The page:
The superposition principle, which allows us to make photons with polarisations other than horizontal and vertical, means that we can replace each bit from a classical computer (0 or 1) with a superposition of both values (0 and 1). A single processor with a string of n input bits can then work on all the numbers between 1 and 2^{n} at the same time. For n = 100, for example, our single processor is effectively calculating in excess of a million, million output numbers at the same time. There is the potential here for a dramatic even revolutionary enhancement in our computational abilities if we can build and run a quantum computer. The set is realistically solvable problems depicted in Fig. 7. The smallest grouping is the set of all possible problems that can be solved by a conventional computer. Surprisingly, adding a bit of randomness to the operation of the computer can make it more powerful and the set of problems that can be solved on such a machine includes the larger set. Bigger still is the set of problems that have been shown to be solvable on a quantum computer.
Solvability can be given a precise meaning by considering the way in which the required resources, for example computing time and memory, scale with the size of the numbers being calculated. To this end let us suppose that our number of interest, N, can be written in binary as n digits ( N ~ 2^{n} ). An important example problem is finding the period of a function (how far we have to go before it repeats itself). Classically, this requires a time that is proportional to N, but a quantum algorthim requires only a time proportional to log^{2} N = n^{2} . To appreciate the difference, we might note that for n = 100, the quantum value is 10,000 but the classical value is approximately 1,000,000,000,000.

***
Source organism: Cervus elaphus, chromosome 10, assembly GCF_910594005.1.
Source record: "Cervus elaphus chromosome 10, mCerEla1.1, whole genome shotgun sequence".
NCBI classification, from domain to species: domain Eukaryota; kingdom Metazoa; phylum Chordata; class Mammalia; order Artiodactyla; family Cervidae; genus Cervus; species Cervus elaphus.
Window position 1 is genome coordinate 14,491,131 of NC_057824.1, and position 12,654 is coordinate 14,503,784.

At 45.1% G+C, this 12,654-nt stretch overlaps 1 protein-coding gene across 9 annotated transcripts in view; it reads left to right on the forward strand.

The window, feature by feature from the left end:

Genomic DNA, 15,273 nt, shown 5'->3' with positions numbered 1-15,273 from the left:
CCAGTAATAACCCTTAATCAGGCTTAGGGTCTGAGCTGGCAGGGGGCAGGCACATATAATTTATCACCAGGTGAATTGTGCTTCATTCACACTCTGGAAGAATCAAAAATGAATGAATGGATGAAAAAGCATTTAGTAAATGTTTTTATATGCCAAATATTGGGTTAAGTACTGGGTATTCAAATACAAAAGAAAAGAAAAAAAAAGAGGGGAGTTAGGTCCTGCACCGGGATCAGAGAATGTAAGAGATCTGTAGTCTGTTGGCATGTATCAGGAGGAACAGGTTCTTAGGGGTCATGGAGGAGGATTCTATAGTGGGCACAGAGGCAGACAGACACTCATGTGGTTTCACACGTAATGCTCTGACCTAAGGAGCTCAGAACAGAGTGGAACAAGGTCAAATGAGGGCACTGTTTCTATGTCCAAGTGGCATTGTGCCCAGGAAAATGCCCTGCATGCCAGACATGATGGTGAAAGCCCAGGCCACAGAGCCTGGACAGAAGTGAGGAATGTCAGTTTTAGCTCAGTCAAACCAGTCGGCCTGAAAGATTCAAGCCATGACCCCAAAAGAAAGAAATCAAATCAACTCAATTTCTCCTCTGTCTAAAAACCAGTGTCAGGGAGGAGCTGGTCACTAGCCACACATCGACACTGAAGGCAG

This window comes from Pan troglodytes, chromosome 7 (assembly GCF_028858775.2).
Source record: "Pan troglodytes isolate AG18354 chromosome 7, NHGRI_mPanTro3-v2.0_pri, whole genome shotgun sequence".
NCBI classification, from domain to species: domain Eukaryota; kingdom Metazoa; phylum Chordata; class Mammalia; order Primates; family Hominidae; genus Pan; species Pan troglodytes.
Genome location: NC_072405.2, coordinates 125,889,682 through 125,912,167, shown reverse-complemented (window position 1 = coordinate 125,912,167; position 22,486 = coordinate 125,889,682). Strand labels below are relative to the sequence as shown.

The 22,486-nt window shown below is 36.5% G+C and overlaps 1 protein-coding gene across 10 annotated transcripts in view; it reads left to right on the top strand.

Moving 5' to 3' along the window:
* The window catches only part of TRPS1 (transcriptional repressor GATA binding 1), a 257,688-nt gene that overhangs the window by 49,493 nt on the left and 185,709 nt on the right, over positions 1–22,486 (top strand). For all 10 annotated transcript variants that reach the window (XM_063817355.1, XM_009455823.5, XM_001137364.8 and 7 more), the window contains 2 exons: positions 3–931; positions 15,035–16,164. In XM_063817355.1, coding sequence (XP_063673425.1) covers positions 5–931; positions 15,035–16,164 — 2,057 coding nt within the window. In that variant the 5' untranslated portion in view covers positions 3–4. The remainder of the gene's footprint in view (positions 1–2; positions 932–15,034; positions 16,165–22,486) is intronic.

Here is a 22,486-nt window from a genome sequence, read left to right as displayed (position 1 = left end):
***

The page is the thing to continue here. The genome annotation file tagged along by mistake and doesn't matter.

The most dramatic boost for quantum computer science came with the publication of Shor’s algorithm for the efficient factoring of the product of two large primes. This exploits the speed up in the periodfinding problem, mentioned above, to dramatically reduce the time taken to find the two prime factors, p and q, of any selected product, N. The inprinciple time required for factoring in this way is
Naïve classical trial:  _{T}_{ ~ }_{N}1/ 2 _{=} _{2}n / 2 
Best known classical:  _{T}_{ ~ 2}^{3} n log^{2} n 
Shor’s algorithm:  T ~ polynomial(log N) = polynomial(n) 
The complicated form of the behaviour of the best known (published) algorithm is indicative of the amount of effort that has gone into studying this problem. The change to polynomial scaling amounts to making factoring a solvable problem on a quantum computer.
But if factoring is a solvable problem on a quantum computer and if we rely on the difficulty of factoring for our information and financial security, then what happens to money when quantum computers come along?
Conclusions
It is natural to conclude this lecture by referring back to its title.
Security:
In the modern world, money is a number stored in a computer file and it is spent by electronic communications. The security of all of this relies, ultimately, on the difficulty of certain mathematical operations (notably factoring).
Insecurity:
The more we communicate, the more we are under threat. Identity theft, ATM and internet fraud are becoming part of modern life.
Paranoia:
Even if we can plug the gaps in current systems, quantum computers (when they become available) will render all current “secure” protocols insecure. Money will be worthless!
Quantum mechanics:
Quantum key distribution offers a radically different approach in which security is assured by the laws of quantum physics. It is the only current candidate for security in a world with quantum computers.
A prototype for quantum ATM transactions was announced by researchers at Bristol University late in 2007.